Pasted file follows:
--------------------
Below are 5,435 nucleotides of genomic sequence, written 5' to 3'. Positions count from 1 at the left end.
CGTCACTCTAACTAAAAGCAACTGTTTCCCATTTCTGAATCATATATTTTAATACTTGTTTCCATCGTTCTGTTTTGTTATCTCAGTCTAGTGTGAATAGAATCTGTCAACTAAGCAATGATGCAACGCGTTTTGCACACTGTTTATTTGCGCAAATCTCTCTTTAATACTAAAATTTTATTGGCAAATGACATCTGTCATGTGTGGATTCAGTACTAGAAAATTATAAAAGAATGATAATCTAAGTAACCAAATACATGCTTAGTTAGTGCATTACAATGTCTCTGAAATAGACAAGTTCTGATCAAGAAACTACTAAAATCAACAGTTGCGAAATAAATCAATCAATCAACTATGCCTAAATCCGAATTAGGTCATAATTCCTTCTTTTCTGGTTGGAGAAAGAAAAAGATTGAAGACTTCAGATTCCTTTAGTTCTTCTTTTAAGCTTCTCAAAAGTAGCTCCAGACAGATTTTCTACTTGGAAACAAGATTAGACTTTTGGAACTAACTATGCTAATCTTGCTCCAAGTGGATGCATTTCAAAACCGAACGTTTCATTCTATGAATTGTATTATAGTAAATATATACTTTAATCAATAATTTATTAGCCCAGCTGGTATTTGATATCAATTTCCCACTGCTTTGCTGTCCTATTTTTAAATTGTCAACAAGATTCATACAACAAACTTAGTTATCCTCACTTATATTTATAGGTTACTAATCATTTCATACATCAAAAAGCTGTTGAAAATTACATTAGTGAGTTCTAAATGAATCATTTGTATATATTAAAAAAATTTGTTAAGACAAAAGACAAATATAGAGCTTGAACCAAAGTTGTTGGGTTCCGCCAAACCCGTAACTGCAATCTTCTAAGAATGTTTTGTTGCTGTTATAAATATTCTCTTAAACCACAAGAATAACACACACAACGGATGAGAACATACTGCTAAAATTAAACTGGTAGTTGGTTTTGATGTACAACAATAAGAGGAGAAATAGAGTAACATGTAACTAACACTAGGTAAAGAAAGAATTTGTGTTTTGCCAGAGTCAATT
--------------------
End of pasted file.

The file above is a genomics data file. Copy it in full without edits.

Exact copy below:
Below are 5,435 nucleotides of genomic sequence, written 5' to 3'. Positions count from 1 at the left end.
CGTCACTCTAACTAAAAGCAACTGTTTCCCATTTCTGAATCATATATTTTAATACTTGTTTCCATCGTTCTGTTTTGTTATCTCAGTCTAGTGTGAATAGAATCTGTCAACTAAGCAATGATGCAACGCGTTTTGCACACTGTTTATTTGCGCAAATCTCTCTTTAATACTAAAATTTTATTGGCAAATGACATCTGTCATGTGTGGATTCAGTACTAGAAAATTATAAAAGAATGATAATCTAAGTAACCAAATACATGCTTAGTTAGTGCATTACAATGTCTCTGAAATAGACAAGTTCTGATCAAGAAACTACTAAAATCAACAGTTGCGAAATAAATCAATCAATCAACTATGCCTAAATCCGAATTAGGTCATAATTCCTTCTTTTCTGGTTGGAGAAAGAAAAAGATTGAAGACTTCAGATTCCTTTAGTTCTTCTTTTAAGCTTCTCAAAAGTAGCTCCAGACAGATTTTCTACTTGGAAACAAGATTAGACTTTTGGAACTAACTATGCTAATCTTGCTCCAAGTGGATGCATTTCAAAACCGAACGTTTCATTCTATGAATTGTATTATAGTAAATATATACTTTAATCAATAATTTATTAGCCCAGCTGGTATTTGATATCAATTTCCCACTGCTTTGCTGTCCTATTTTTAAATTGTCAACAAGATTCATACAACAAACTTAGTTATCCTCACTTATATTTATAGGTTACTAATCATTTCATACATCAAAAAGCTGTTGAAAATTACATTAGTGAGTTCTAAATGAATCATTTGTATATATTAAAAAAATTTGTTAAGACAAAAGACAAATATAGAGCTTGAACCAAAGTTGTTGGGTTCCGCCAAACCCGTAACTGCAATCTTCTAAGAATGTTTTGTTGCTGTTATAAATATTCTCTTAAACCACAAGAATAACACACACAACGGATGAGAACATACTGCTAAAATTAAACTGGTAGTTGGTTTTGATGTACAACAATAAGAGGAGAAATAGAGTAACATGTAACTAACACTAGGTAAAGAAAGAATTTGTGTTTTGCCAGAGTCAATT